Published September 21, 2006
NEW YORK – Venezuelan President Hugo Chavez, appearing Thursday at a Harlem Church for an oil-for-poor event, repeated his 'devil' reference hurled a day earlier at President Bush during a speech at the United Nations.
"They told me that I should be careful after I called him the devil — and I think he is the devil — because he might kill me" Chavez told a crowd packed into the Mount Olivet Baptist Church in Harlem.
"But, I place myself in the hands of God," he said.
Chavez, who was introduced at the podium by activist-actor Danny Glover, was visiting the church as part of ceremonies to announce the sale of discounted home heating oil to qualified low-income families.
The appearance came a day after Chavez delivered an insult-riddled speech at the U.N. General Assembly in which he called President Bush the 'devil.'
As Chavez spoke in Harlem, U.S. Rep. Charles Rangel railed against the Venezuelan leader for choosing his New York congressional district to launch an attack on the president of the United States.
"You don't come into my country, you don't come into my congressional district and criticize my president, " Rangel said from Capitol Hill.
He added that "it would be crazy to think that Americans do not feel offended" by Chavez's remarks.
New York Governor George Pataki called for a united front by Americans from all political parties to stand together against Chavez.
"This person has no right coming to our country to criticize our president," Pataki said in a phone interview on FOX News.
"He can take his cheap oil and do something for the poor people of Venezuela."
In Harlem, the crowd chanted in Spanish, "Chavez, Chavez, the people are with you," as he walked into the church dressed in his signature red shirt.
Chavez called Bush a "sick man" who was "very dangerous because he has so much power."
He again waved a copy of the book, "Hegemony or Survival: America's Quest for Global Dominance," written by American leftist writer Noam Chomsky, and at one point left his long, rambling talk to read passages aloud.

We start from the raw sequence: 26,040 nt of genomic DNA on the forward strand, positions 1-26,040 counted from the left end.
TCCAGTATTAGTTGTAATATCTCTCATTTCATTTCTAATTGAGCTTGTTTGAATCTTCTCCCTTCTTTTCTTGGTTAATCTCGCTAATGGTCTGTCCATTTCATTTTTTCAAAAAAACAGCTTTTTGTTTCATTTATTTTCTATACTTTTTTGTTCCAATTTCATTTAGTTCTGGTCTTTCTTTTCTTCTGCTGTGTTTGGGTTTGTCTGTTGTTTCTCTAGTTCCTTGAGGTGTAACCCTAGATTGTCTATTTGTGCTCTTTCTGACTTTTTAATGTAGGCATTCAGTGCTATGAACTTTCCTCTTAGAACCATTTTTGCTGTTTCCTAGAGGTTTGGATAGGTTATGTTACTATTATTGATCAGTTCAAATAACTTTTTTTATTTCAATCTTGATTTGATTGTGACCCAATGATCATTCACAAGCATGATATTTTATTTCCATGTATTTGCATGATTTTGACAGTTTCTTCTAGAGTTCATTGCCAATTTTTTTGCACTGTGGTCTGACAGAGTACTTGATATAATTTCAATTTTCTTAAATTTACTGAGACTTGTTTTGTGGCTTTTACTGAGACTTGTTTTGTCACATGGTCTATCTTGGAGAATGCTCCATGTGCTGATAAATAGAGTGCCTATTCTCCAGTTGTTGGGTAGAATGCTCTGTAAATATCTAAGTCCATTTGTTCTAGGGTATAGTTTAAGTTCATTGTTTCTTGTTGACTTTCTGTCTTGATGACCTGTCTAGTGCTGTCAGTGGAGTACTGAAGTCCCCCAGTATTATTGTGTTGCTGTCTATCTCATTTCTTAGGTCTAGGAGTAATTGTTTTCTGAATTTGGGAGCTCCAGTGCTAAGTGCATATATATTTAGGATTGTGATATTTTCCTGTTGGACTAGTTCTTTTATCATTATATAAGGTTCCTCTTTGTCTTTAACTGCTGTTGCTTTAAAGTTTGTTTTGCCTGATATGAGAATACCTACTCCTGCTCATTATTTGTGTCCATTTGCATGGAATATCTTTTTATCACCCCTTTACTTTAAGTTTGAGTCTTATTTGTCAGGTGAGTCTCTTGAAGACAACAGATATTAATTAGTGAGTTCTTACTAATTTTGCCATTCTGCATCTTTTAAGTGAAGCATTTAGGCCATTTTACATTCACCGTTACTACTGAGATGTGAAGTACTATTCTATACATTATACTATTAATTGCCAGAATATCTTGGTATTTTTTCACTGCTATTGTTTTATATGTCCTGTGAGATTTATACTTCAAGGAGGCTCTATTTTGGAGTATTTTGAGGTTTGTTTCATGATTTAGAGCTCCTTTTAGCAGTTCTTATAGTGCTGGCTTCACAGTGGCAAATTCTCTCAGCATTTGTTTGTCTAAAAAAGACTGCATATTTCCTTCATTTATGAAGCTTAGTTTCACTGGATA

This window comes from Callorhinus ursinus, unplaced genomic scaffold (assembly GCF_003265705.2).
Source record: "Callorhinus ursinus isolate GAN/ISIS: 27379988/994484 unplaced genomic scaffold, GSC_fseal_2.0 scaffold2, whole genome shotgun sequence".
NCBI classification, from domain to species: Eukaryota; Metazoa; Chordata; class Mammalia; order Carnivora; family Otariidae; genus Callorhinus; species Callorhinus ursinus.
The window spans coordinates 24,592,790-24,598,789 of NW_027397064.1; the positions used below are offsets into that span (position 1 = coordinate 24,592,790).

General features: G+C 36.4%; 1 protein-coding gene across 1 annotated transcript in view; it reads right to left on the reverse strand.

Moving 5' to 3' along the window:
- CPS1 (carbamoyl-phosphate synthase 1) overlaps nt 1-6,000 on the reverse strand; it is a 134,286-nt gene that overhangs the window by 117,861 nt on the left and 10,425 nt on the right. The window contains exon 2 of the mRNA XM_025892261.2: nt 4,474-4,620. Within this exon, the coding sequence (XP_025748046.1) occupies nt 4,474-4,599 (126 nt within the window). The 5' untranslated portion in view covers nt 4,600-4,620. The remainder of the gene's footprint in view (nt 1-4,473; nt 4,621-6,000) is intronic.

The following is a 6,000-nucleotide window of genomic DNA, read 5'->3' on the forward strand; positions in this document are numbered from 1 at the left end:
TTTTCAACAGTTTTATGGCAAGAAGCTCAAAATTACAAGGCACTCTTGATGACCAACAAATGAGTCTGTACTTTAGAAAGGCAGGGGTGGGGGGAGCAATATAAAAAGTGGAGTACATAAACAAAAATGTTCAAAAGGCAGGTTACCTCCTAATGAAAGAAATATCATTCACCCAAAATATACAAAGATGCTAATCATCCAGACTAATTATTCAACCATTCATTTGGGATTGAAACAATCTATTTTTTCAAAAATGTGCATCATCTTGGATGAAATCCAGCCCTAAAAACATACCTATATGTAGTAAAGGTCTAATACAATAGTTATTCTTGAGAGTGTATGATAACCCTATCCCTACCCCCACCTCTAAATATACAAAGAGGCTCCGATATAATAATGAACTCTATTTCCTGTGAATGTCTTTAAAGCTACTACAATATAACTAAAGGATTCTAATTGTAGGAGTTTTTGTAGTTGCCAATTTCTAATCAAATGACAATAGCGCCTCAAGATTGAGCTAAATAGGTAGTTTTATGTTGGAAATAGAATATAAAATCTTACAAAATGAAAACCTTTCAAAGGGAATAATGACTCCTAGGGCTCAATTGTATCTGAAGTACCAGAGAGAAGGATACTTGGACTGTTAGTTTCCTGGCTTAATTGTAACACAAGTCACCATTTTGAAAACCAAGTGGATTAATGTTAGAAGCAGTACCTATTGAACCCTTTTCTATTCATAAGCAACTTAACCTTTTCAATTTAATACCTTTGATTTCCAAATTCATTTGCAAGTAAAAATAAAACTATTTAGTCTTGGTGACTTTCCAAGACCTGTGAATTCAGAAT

On several occasions, he tried to make the point that he was a good friend of Americans, and that the Bush administration was painting him as the enemy.
"I pray that the American people will elect a president we can negotiate with," Chavez said, claiming that he loved the American people, but that it was difficult for him to visit the U.S. because he was "threatened."
The Venezuelan strongman spoke of his alliance with Cuba, a country he said had "been choked" by the U.S., and of his close friendship with Cuban dictator Fidel Castro. Chavez said their cooperation had improved the lives of Cubans and Venezuelans alike.
The event, one of a series designed to boost the Venezuelan leader's popularity in the U.S., was organized by Citgo, a Houston-based energy company that is owned and controlled by the Venezuelan government.
Venezuelan officials and Citgo employees handed out T-shirts before the event with the name of the program — "From The Venezuelan Heart To The U.S. Hearths" — printed across the front.
Chavez claimed the Citgo program would benefit over 450,000 American families over the winter months, and that it was made possible because the program cuts out the "greedy capitalist element."
"That's another thing we're doing with this Bolivarian Revolution," he said referring to the name he has given his economic platform. "We're transferring the power to the people."